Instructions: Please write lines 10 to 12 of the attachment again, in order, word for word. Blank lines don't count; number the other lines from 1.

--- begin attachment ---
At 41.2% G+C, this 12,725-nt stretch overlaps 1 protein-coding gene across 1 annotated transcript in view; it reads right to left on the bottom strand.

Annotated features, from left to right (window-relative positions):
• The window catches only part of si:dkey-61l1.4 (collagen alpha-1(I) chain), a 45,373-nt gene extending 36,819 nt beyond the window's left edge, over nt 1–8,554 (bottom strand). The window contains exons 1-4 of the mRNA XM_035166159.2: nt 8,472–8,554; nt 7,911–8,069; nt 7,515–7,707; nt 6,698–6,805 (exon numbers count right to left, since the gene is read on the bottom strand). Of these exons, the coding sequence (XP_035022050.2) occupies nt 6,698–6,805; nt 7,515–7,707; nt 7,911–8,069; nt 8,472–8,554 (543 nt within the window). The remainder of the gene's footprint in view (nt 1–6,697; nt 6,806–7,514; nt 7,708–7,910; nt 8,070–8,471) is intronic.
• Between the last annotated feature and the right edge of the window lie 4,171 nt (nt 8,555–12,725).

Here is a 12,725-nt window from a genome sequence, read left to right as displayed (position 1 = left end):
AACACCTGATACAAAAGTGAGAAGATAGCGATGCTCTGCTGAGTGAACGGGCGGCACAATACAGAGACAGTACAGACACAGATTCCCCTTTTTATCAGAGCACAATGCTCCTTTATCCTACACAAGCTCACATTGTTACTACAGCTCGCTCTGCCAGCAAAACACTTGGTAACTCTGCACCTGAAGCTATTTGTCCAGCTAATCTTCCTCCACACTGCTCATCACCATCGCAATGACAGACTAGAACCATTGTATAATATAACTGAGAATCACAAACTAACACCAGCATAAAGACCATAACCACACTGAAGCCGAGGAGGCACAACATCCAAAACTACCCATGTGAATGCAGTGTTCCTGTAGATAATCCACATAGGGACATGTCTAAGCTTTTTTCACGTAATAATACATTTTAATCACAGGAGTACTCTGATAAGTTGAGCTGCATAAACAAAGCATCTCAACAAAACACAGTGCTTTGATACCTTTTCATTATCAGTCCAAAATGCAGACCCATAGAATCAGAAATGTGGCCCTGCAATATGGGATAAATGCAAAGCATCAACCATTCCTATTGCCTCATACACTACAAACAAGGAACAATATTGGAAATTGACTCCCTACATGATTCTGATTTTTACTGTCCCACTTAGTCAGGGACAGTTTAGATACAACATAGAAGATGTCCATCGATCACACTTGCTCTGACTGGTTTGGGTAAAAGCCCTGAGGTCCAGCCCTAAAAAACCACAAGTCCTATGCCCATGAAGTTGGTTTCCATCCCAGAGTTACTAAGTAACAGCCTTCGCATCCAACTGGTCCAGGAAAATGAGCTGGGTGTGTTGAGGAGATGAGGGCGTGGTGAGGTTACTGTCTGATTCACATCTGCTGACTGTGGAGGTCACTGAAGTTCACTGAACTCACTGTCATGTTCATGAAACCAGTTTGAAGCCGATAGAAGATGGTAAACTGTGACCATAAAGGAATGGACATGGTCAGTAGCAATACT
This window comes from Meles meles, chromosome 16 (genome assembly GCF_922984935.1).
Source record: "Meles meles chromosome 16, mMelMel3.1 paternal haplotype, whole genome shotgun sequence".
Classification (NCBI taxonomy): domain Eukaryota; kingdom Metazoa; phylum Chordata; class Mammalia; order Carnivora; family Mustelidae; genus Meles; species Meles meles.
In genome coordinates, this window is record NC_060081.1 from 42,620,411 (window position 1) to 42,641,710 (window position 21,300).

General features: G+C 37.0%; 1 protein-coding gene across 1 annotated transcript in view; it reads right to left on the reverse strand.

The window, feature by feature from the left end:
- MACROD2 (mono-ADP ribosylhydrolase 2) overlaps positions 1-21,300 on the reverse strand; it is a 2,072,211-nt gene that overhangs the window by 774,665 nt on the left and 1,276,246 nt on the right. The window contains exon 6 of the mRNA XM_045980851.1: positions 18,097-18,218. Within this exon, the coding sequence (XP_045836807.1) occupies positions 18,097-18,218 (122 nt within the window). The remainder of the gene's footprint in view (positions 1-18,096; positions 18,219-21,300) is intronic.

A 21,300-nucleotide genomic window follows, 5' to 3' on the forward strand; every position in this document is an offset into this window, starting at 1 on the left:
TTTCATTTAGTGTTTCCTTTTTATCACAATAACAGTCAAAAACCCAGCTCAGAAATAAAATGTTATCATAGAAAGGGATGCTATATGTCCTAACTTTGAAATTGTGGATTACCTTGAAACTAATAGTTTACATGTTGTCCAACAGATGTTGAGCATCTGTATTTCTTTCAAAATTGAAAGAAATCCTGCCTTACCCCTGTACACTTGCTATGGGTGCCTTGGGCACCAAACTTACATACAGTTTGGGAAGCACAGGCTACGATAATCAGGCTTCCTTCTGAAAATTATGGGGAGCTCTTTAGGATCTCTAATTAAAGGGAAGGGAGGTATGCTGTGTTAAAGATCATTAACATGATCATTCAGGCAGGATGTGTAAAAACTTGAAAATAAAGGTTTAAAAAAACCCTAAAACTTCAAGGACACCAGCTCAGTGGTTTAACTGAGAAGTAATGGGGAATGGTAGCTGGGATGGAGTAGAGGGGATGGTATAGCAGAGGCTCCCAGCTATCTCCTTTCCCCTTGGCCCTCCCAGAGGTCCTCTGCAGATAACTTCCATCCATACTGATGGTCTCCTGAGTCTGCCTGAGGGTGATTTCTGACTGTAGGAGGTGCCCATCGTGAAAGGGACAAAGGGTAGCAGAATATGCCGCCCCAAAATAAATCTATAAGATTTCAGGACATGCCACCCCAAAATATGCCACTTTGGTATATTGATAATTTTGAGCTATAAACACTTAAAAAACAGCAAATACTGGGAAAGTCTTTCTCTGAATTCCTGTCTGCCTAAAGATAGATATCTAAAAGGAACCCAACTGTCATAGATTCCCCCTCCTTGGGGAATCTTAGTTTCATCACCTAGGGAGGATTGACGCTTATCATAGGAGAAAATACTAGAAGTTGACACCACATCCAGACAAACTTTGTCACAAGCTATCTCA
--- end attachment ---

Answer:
In genome coordinates, this window is record NC_060081.1 from 42,620,411 (window position 1) to 42,641,710 (window position 21,300).

General features: G+C 37.0%; 1 protein-coding gene across 1 annotated transcript in view; it reads right to left on the reverse strand.

The window, feature by feature from the left end: